Though most of Christianity professes a belief in the Father, He is rarely focused on. But Jesus Christ was Father-centered and revealed His Father to us.
In my previous article “Who Are You Calling ‘Father’?” we discussed why the term Father, in a religious context, should be reserved solely for God the Father. I’d like to begin this column with a question: How much do you know about God the Father?
God the Father
Many churchgoing people think of God the Father as a part of an impossible-to-understand Trinity. (Read what the Bible teaches about this in our Life, Hope & Truth article “The Trinity: What Is It?”)
Many also think of Him as the strict God of the Old Testament, in contrast to Christ, viewed as the loving, merciful Lord of the New Testament.
Or you may admit you know little about Him.
Though Christianity accepts the existence of the Father, the reality is that He is relegated to the background in many churches. Evangelicals emphasize Jesus as Lord, getting to know Jesus, having a relationship with Jesus, even praying to Jesus. At times the impression is that God the Father has quietly disappeared.
One of the buzz phrases of modern Christianity is “Christ-centered.” Churches label themselves as “Christ-centered” communities. Ministries talk about leading people to Christ and teaching them to live a “Christ-centered” life. Writers talk about a “Christ-centered” approach to everything from parenting to yoga!
There is no doubt about it—Jesus is vital to true Christianity. Jesus said: “I am the way, the truth, and the life” (John 14:6). He is the way to salvation. He is the source of truth. He is the path for an abundant life. But notice what He said at the end of that verse:
“No one comes to the Father except through Me.”
“That they may know You”
Jesus didn’t come just to bring us to Himself—He said one of the principal reasons He came was to lead us to the Father!
In fact, the evening before He was crucified, Jesus made this statement in prayer to His Father: “And this is eternal life, that they may know You, the only true God, and Jesus Christ whom You have sent” (John 17:3, emphasis added).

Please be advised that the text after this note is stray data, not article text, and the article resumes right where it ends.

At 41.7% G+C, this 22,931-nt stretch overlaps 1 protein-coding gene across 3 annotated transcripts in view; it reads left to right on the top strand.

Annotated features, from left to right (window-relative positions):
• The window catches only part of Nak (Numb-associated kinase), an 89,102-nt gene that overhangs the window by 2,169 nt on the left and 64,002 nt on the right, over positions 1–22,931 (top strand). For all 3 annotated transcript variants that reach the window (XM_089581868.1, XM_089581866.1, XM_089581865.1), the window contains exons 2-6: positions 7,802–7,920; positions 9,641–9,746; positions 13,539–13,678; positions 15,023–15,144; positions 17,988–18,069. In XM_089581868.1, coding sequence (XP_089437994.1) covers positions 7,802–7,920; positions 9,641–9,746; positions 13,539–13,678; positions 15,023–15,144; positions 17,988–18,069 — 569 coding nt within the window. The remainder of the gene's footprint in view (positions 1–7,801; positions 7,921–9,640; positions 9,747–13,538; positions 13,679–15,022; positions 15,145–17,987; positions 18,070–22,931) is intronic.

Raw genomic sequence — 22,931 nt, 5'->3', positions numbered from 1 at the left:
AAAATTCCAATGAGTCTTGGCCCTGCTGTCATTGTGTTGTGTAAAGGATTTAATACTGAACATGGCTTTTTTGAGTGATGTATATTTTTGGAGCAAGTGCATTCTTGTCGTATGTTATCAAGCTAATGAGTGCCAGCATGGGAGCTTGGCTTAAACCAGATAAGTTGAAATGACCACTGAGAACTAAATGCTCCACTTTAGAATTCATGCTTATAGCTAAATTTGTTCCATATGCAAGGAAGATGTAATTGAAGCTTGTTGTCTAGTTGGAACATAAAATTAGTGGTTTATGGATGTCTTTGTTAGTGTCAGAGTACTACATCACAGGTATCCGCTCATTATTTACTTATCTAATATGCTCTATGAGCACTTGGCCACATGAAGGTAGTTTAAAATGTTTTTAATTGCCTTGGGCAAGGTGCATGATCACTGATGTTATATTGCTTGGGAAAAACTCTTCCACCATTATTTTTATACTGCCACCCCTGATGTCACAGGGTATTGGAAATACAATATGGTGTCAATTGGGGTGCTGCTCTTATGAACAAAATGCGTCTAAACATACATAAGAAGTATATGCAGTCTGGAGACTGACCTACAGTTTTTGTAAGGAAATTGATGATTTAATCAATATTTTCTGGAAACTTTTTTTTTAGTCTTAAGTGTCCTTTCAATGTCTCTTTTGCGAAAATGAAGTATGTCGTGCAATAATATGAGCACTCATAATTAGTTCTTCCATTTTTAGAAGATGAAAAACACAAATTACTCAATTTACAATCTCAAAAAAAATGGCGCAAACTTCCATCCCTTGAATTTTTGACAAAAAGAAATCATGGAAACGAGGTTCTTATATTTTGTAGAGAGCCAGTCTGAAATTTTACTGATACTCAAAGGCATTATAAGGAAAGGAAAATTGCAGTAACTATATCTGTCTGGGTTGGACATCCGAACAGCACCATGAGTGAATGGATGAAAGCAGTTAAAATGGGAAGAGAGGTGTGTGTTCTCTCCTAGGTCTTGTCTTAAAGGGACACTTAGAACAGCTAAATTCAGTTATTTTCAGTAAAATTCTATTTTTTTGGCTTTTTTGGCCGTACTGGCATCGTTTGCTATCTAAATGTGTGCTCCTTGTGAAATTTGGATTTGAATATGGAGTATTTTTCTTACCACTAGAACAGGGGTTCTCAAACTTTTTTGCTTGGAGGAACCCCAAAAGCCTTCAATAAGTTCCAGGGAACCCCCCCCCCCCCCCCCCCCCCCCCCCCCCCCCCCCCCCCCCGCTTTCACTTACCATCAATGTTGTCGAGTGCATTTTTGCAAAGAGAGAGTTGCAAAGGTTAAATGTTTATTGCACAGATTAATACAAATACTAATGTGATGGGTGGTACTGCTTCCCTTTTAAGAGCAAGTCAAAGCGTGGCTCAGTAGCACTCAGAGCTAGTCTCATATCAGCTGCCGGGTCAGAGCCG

Think about that statement. Jesus said He came to reveal and help us “know” God the Father—and that knowing the Father was necessary for eternal life!
Yet many of the churches that claim to follow Christ rarely talk about the Father. They don’t talk about being “Father-centered” or being driven by a mission to “lead people to the Father.” They neglect the Father. Yet Christ said that knowing the Father is essential to have eternal life.
Do you know the Father?
In order to learn about Him, let’s examine some of the important facts Jesus teaches us about the Father in the Gospel accounts.
1. The Father wasn’t widely known before Christ’s coming.
One of the most fascinating truths in the New Testament is that the God the Jews professed to worship—the One who talked to people in the Old Testament—was actually the One who came to earth as Jesus Christ.
John 1 reveals that being as “the Word.” “All things were made through Him” (verse 3), and later “the Word became flesh and dwelt among us” (verse 14)—coming to earth as Jesus Christ. In fact, when Jesus revealed Himself as the “I AM” of the Old Testament, it almost got Him killed by a Jewish mob on the spot (John 8:58-59; see also Exodus 3:14)!
Jesus also said, “No one has seen God at any time. The only begotten Son, who is in the bosom of the Father, He has declared Him” (John 1:18).
It wasn’t until Christ came that the Father’s identity was clearly revealed to human beings in plain language (Luke 10:22). In fact, the Old Testament primarily tells about the being who became Christ, while the New Testament primarily reveals the Father. Yes, the reality is the exact opposite of the common Christian perception!
To learn more about this crucial topic, read our article “Jesus Christ Was the God of the Old Testament.”
2. Jesus emphasized the Father.
There is more to Christianity than Jesus Christ alone. This may be a paradigm-shattering statement to some in the Christian world. But if we honestly examine the words of Christ, we see that is exactly what He taught.